When it’s “us vs. them” in the executive suite

When a CEO takes the helm, there are two schools of thought regarding turnover in the top management team. Some argue big changes in the executive suite are necessary, because CEOs can more quickly put their stamp on the firm if they bring in their own people. This “sweep-out effect,” as scholars call it, enables a new CEO to enact operational and cultural changes with a clean slate, unencumbered by executives beholden to the previous regime or the status quo.

Taking the opposite view, some analysts suggest that because incoming CEOs have so much on their plate, they’re making a mistake if they don’t tap into the internal knowledge and expertise possessed by incumbent executives. Indeed, studies have shown that too much change after a new CEO’s appointment can be disruptive, dragging down firm performance.

A new study offers a more nuanced appraisal of the dynamics in post-succession C-suites, investigating

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Six building blocks for revitalized B2B marketing and sales

If you’re a B2B company leader, you know how important face time is. Sales visits, trade shows, and demonstrations present opportunities to engage with customers and highlight your knowledge, experience, and ability to solve problems at scale — key differentiating factors that can make or break your growth curve. But COVID-19 has brought these sorts of interactions to a screeching halt. To respond effectively, you’ll need to accelerate your digital investments in always-on, virtual models for engaging customers and evolve your operating model to realize the full potential of those investments.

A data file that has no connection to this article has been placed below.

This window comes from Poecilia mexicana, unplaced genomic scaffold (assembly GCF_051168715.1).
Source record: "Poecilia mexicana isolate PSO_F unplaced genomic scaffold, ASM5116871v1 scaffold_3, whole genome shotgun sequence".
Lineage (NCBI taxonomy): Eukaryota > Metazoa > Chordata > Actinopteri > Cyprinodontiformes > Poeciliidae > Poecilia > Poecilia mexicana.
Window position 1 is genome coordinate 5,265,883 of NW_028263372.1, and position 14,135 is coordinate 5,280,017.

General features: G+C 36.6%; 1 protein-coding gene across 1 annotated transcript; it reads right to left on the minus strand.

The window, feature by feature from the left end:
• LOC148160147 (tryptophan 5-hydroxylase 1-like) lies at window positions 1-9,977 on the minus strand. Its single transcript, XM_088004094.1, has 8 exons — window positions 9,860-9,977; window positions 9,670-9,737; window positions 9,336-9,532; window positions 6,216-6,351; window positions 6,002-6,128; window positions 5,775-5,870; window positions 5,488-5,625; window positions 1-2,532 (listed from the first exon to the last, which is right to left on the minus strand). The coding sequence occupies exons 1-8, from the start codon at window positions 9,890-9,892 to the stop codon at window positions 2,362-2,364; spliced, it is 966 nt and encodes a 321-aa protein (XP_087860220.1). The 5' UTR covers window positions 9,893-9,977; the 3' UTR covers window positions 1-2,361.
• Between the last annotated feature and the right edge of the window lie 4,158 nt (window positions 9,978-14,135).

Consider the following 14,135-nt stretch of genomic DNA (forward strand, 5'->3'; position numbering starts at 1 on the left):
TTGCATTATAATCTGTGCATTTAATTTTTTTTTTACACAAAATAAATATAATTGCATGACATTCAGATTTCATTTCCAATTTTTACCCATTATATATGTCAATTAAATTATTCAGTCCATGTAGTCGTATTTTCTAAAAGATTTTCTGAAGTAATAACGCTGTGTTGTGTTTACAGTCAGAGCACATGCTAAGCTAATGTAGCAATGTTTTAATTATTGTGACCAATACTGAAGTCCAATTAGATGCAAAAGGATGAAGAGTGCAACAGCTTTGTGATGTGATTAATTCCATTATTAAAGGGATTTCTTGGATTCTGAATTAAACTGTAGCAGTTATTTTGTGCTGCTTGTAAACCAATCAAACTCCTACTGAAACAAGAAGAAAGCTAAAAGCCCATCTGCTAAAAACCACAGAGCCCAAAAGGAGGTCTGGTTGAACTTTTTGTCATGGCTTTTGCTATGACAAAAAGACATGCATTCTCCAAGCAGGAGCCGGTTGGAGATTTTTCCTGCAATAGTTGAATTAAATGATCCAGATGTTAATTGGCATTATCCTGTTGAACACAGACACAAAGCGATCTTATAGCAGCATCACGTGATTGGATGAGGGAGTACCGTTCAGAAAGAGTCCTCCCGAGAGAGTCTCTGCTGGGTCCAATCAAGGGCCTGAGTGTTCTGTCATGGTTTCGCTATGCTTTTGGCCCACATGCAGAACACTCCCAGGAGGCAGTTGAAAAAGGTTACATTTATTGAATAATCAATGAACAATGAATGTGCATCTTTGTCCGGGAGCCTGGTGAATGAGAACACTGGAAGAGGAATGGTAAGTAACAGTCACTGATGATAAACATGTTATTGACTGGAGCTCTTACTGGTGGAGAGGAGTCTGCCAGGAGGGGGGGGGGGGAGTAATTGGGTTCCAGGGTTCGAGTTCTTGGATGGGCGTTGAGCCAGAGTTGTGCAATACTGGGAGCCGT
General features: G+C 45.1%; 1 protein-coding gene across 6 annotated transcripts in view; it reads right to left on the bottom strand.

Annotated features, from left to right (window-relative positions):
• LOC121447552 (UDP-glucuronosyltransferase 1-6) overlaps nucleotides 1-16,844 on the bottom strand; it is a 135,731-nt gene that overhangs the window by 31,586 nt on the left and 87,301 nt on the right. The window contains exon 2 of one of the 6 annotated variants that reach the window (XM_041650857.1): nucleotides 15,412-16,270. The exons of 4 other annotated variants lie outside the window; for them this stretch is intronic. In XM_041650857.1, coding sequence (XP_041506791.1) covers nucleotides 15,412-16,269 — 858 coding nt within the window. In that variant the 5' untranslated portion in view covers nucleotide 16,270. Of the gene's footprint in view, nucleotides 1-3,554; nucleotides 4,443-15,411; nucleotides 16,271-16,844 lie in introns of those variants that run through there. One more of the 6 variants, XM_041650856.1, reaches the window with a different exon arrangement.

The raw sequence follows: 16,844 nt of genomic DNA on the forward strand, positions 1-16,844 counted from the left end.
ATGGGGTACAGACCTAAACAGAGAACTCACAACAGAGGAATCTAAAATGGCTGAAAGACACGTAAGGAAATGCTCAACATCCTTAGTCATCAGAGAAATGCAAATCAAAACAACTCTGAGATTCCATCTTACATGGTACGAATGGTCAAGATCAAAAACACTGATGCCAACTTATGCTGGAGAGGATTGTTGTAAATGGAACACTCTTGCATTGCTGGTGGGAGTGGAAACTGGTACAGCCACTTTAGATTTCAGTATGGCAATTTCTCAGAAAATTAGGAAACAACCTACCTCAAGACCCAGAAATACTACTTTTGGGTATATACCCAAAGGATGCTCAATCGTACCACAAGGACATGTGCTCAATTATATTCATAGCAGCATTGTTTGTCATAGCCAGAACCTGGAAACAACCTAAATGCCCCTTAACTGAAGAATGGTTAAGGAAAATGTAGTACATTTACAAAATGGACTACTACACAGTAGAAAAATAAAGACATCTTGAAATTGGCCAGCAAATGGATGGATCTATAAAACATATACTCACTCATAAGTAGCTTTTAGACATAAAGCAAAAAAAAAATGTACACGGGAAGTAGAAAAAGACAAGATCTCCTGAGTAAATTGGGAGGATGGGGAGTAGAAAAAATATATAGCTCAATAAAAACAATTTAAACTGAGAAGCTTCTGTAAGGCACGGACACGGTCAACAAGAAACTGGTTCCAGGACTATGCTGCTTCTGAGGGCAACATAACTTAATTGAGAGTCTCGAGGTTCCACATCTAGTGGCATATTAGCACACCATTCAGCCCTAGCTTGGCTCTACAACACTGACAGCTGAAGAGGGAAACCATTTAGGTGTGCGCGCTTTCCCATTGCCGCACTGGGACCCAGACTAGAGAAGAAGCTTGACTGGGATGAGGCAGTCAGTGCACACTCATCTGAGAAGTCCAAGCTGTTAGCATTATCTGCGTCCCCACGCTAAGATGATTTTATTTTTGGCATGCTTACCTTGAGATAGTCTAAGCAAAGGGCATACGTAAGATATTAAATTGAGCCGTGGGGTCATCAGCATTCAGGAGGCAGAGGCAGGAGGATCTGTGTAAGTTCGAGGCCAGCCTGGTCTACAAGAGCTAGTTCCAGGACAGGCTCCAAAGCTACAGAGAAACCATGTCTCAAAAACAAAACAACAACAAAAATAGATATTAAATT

Some investments can add value quickly, without too much difficulty, and others will require more time. Launching or bolstering e-commerce, virtual trade shows and innovation center demonstrations, and digital configuration tools can be done in a matter of months. For example, the time frame for standing up e-commerce channels has collapsed from 20-plus weeks to less than 10 weeks

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CEOs need to take the lead on upskilling

Companies and their CEOs had to pivot almost overnight in response to the COVID-19 pandemic: Businesses had to go virtual to keep their operations running, and that meant going digital. This quickly changed how people worked, where they worked, and what skills they required.

The rapid move to a predominantly virtual world exposed gaps in the capabilities of companies and of their people, something that leaders were already struggling with before the pandemic. PwC’s Talent Trends 2020, which was based on survey data

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Leading your team of hunter-gatherers